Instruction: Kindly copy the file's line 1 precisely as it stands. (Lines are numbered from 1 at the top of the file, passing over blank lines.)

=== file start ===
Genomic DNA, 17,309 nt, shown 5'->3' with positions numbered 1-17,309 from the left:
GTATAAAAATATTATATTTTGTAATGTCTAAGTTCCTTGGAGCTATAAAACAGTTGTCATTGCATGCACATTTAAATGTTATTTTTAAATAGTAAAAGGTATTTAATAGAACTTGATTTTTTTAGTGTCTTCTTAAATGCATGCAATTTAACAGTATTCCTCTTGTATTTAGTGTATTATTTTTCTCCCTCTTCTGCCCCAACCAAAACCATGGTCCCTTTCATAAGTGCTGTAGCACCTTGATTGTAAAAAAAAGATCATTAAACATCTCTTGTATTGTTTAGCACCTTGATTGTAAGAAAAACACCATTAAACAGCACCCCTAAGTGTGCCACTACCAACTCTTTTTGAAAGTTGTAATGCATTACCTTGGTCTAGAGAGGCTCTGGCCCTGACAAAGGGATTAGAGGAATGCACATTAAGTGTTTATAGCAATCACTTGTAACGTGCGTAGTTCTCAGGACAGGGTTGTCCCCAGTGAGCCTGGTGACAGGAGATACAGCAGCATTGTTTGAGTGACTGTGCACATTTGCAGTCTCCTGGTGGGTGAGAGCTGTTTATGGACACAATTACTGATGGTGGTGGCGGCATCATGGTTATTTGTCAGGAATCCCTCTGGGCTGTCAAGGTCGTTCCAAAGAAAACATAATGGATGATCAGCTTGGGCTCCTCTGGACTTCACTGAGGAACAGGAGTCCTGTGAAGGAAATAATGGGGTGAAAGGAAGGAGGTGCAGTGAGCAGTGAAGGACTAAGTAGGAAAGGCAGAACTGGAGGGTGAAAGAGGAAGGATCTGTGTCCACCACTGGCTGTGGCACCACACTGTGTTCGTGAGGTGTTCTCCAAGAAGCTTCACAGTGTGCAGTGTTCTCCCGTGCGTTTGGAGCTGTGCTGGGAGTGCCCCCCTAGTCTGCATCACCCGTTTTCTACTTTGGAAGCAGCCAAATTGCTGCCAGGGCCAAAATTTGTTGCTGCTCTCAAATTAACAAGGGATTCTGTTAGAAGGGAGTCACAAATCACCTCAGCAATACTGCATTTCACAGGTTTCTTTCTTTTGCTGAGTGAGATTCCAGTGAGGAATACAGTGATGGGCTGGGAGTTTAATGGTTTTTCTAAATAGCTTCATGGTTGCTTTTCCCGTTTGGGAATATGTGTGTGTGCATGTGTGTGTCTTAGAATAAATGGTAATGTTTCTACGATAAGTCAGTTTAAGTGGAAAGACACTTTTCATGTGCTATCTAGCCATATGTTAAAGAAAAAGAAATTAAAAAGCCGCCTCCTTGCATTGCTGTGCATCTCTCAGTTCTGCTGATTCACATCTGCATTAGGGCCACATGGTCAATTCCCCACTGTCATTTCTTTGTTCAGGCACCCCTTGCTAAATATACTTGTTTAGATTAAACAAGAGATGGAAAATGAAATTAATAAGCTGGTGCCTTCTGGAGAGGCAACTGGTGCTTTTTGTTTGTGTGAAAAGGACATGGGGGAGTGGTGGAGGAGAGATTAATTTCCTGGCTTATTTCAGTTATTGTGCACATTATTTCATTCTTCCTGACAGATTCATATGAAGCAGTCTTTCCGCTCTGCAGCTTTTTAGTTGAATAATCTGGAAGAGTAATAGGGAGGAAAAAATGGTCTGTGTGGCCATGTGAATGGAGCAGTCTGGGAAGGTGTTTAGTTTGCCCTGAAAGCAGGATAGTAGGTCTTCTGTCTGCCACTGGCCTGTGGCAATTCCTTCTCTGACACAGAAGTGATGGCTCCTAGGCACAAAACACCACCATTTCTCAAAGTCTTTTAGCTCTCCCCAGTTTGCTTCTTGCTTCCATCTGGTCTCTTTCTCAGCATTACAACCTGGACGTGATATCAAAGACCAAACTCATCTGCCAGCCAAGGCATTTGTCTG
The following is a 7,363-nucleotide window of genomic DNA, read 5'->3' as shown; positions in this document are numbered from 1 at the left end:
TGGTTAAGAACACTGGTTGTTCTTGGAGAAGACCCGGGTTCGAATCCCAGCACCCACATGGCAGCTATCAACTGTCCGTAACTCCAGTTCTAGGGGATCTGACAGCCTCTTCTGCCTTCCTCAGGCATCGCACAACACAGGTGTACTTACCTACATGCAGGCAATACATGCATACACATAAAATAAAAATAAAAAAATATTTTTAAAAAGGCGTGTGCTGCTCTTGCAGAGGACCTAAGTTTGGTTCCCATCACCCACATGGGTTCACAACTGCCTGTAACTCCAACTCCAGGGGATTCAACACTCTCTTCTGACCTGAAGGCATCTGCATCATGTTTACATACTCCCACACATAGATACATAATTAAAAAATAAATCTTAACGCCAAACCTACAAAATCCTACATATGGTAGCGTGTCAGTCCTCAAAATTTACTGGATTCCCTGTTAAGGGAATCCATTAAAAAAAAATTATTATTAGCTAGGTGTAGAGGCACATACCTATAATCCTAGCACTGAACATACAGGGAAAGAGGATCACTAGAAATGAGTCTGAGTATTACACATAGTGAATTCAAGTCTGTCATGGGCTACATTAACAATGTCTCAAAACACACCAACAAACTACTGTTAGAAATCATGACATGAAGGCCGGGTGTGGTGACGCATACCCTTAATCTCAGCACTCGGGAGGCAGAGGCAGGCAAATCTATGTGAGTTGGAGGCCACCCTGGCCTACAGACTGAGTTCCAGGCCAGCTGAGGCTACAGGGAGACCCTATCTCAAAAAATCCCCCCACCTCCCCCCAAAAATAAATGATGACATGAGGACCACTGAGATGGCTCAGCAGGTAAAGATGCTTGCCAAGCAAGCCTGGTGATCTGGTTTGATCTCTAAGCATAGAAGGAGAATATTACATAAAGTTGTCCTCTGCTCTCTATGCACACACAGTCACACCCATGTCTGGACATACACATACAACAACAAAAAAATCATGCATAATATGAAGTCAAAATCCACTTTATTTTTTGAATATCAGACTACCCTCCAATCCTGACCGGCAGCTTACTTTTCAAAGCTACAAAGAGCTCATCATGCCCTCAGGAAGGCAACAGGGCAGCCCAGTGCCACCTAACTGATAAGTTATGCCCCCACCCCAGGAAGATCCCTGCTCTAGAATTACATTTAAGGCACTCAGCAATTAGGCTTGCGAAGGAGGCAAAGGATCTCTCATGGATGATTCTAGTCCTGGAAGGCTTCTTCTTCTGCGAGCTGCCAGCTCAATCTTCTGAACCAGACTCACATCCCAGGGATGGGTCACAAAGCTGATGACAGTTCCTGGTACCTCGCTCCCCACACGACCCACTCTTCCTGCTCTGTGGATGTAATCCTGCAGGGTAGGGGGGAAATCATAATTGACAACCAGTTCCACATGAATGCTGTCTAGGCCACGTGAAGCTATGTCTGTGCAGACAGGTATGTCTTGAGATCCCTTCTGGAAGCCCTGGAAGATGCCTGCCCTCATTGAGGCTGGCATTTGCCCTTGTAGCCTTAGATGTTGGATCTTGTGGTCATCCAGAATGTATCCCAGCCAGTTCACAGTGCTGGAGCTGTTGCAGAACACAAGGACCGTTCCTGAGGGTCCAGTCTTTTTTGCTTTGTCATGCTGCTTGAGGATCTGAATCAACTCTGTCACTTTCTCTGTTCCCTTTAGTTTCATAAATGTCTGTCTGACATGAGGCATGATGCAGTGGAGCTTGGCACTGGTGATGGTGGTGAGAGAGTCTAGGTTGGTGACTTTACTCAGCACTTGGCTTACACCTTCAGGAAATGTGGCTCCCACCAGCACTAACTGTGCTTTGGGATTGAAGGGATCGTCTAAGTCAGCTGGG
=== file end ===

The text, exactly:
Genomic DNA, 17,309 nt, shown 5'->3' with positions numbered 1-17,309 from the left: